Cedars-Sinai Medical Center

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A BI-WEEKLY PUBLICATION FROM THE CEDARS-SINAI CHIEF OF STAFF October 19, 2018 | Archived Issues

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Accelerated Innovations on Display at Demo Day

The fourth class of the Cedars-Sinai Accelerator is shown during Demo Day.

"How many of you remember every conversation you had yesterday?" asked Patrick Leonard, co-founder and CEO of Sopris Health.

Not a single hand was raised among the nearly 300 Cedars-Sinai employees, healthcare executives and potential investors seated in the Silver Screen Theater at the Pacific Design Center in West Hollywood for Demo Day on Oct. 9.

Leonard posed a follow-up question. "What if you not only had to recall every conversation, but also document those conversations? You couldn't, yet that's what we ask clinicians to do."

Sopris Health—along with seven other health-tech startups that formed the Cedars-Sinai Accelerator's fourth class—have developed solutions to challenges across the healthcare spectrum. Sopris Health's solution to clinicians' documentation burden is an app that uses voice recognition and machine learning to automatically translate doctor-patient interactions into clinical notes, including correct coding to optimize reimbursement.

Chosen from more than 400 applicants, these innovators spent the past three months hunkered down in the Cedars-Sinai "Innovation Space" adjacent to the medical center, pouring sweat equity into what they hope will be breakthrough products and services. The companies receive seed money and are mentored by physicians, researchers and executives from Cedars-Sinai and other healthcare organizations, as well as a network of entrepreneurs and investors.

Darren Dworkin, senior vice president of Enterprise Information Services and chief information officer, kicked off Demo Day, the culminating event of each Accelerator class.

"Almost 40 companies have gone through our Accelerator since its launch in March 2016, and in a short amount of time we've really grown our role and reputation in the startup community," Dworkin said. "We couldn't have achieved this without Techstars' guidance, so it's bittersweet that this will be the last class conducted in partnership with Techstars, but their influence will live on as we continue the program on our own."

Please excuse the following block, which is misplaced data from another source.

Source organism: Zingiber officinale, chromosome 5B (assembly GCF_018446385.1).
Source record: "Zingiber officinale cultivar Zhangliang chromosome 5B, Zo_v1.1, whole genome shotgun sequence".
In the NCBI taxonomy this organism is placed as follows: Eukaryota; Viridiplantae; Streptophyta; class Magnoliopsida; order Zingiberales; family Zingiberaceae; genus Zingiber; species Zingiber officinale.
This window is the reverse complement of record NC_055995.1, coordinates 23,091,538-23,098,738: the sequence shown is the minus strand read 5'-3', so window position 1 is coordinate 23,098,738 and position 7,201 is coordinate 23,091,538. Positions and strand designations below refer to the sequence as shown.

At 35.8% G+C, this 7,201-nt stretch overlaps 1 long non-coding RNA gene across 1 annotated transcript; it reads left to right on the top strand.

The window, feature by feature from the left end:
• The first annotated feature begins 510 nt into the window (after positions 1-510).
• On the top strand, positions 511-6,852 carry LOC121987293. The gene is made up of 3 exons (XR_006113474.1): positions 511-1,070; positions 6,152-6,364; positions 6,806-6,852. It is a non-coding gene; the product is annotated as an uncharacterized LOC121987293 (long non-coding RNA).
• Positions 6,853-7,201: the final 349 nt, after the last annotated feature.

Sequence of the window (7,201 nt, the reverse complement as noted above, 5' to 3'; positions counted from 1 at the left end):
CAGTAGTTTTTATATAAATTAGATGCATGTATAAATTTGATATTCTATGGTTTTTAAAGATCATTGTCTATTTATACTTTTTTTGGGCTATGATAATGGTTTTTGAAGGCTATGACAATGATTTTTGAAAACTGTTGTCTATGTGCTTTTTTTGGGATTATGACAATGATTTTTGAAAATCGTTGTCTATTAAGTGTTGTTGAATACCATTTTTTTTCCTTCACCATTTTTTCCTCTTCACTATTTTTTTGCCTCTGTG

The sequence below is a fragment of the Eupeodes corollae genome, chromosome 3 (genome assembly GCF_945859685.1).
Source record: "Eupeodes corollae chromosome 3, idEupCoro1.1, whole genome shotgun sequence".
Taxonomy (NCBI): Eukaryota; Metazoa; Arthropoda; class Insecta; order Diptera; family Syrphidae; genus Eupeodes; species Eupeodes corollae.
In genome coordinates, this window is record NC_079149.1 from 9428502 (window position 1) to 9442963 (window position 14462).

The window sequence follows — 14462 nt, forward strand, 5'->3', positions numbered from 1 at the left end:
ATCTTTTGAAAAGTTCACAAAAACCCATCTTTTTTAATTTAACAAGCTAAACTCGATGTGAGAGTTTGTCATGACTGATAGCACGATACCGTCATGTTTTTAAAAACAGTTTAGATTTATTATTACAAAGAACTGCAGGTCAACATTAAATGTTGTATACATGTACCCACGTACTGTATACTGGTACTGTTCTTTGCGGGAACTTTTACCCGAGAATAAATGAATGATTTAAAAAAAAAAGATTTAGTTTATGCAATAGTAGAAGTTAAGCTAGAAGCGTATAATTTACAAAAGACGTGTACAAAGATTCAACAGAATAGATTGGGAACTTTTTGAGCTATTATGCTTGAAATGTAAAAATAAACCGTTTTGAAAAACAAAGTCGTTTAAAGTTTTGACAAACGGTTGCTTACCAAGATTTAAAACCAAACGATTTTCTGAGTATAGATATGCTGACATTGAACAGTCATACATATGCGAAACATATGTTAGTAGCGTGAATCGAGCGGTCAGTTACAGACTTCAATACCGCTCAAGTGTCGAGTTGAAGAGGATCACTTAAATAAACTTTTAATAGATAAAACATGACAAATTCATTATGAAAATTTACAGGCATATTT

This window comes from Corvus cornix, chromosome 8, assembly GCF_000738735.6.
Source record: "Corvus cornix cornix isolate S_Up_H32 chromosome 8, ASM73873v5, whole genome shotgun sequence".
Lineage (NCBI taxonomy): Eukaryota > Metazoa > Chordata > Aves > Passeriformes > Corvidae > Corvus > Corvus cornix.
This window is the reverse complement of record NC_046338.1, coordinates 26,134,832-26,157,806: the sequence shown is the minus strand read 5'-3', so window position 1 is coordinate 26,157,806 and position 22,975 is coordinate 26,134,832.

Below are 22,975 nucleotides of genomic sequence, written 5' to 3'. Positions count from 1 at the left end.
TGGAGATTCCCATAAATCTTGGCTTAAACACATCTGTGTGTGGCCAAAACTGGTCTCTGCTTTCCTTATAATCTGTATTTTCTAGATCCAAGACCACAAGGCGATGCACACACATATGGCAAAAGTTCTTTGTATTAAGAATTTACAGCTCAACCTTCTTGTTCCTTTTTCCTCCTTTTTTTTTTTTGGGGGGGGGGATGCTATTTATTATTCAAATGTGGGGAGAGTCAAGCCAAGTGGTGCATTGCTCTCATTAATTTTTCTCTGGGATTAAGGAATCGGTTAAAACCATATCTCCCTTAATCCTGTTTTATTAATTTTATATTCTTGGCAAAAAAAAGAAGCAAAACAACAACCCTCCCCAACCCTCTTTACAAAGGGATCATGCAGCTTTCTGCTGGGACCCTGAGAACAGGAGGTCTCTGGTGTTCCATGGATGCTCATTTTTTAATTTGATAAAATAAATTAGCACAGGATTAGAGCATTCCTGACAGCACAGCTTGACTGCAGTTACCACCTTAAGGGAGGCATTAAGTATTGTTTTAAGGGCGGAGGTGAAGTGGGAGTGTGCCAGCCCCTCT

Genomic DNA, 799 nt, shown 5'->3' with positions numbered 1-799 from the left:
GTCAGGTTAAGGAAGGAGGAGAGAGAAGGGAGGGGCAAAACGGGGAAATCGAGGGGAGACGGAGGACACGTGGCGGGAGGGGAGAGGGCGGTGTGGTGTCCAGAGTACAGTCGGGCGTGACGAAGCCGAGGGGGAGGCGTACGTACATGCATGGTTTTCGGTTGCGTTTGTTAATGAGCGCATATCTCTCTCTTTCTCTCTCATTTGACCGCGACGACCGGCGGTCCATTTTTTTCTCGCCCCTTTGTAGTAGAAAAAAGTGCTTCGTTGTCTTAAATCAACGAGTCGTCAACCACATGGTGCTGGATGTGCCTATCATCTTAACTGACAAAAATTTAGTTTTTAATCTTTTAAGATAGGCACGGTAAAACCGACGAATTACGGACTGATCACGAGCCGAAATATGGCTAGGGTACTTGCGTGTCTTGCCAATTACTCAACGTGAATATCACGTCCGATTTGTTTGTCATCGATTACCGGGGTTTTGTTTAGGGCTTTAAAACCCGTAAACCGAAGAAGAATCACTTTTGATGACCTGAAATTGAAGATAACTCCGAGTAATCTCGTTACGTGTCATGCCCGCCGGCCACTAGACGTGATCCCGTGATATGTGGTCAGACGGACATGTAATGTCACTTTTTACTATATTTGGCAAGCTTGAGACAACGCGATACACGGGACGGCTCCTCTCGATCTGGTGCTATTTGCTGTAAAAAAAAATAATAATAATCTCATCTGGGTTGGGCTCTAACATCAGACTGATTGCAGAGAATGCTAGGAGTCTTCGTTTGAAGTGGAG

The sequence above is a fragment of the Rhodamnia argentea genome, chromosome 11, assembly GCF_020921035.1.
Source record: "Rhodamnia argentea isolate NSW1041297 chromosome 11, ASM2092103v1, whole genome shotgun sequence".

kēlaHealth presented a software platform that combines predictive algorithms with medical interventions aimed at reducing surgical complications, saving hospitals money and improving patient outcomes. kēlaHealth will be collaborating with Cedars-Sinai cardiac surgeons to identify potential initial uses for the company's product.

Improving patient outcomes is a goal shared by CardioCube, creator of a voice-enabled, interactive platform (think Amazon Echo and Google Home) that provides at-home support to patients with chronic heart disease. The platform allows patients to track symptoms and alerts physicians when necessary.

Several Accelerator startups tackled back-office issues. MedPilot, for example, helps health system billing departments collect patient payments quicker and more efficiently. Using data science and behavioral targeting, MedPilot recommends the communications avenue most likely to elicit a positive response from individual patients. The company credits the accelerator and Cedars-Sinai mentor Hank Smither for significantly expanding its customer base.

"We feel extremely fortunate to have been part of the Cedars-Sinai Accelerator. Since starting the program in July, we have grown from 15 customers to over 50, and we learned how to build our product to meet the needs of a world-class medical center," said MedPilot's Co-founder and chief marketing officer Matt Buder Shapiro.

Digital Medical Tech's founder and CEO Matthew Nicholson presented a high-tech solution to a low-tech problem—lost or misplaced medical devices and equipment. Using Bluetooth technology and sterilized tracking tags, the company's real-time location system provides monitoring and management of medical assets. Nicholson announced that Digital Medical Tech will soon be deploying 1,000 tracking tags at Cedars-Sinai as part of a pilot program.

Medical devices also are central to startup Relatable, but the focus is purchasing. The company developed software enabling healthcare procurement personnel to browse and compare similar medical devices made by different manufacturers, resulting in greater efficiency and cost savings.

ALIS Health introduced the audience to its full-service, on-demand digital clinic for women featuring a host of capabilities, including scheduling appointments, filling prescriptions and accessing telemedicine; user satisfaction increases and costs are reduced.

Demo Day concluded with Nicolette, a company rooted in personal experience. In 2015, Nicolette co-founder and CEO Phil Martie and his wife welcomed preterm twins into the world, each weighing under one-and-a-half pounds. It was an overwhelming situation, one the couple felt ill-equipped to navigate.

NicoBoard, Nicolette's first product, is an iPad app that provides parents of infants in a NICU with engagement tools and easy-to-understand clinical and educational information about preterm babies. Martie summed up his accelerator experience succinctly.

"Simply put, Nicolette is a better company after participating in the Cedars-Sinai Accelerator. We tested NicoBoard in the Cedars-Sinai NICU to uncover areas needing further development, and the EIS team helped improve our cloud infrastructure." Adding, "These achievements will enable Nicolette to scale with excellence to other health systems."

The Cedars-Sinai Accelerator is currently accepting applications for its fifth class. Submissions are due by Feb. 15, and the session will start May 27.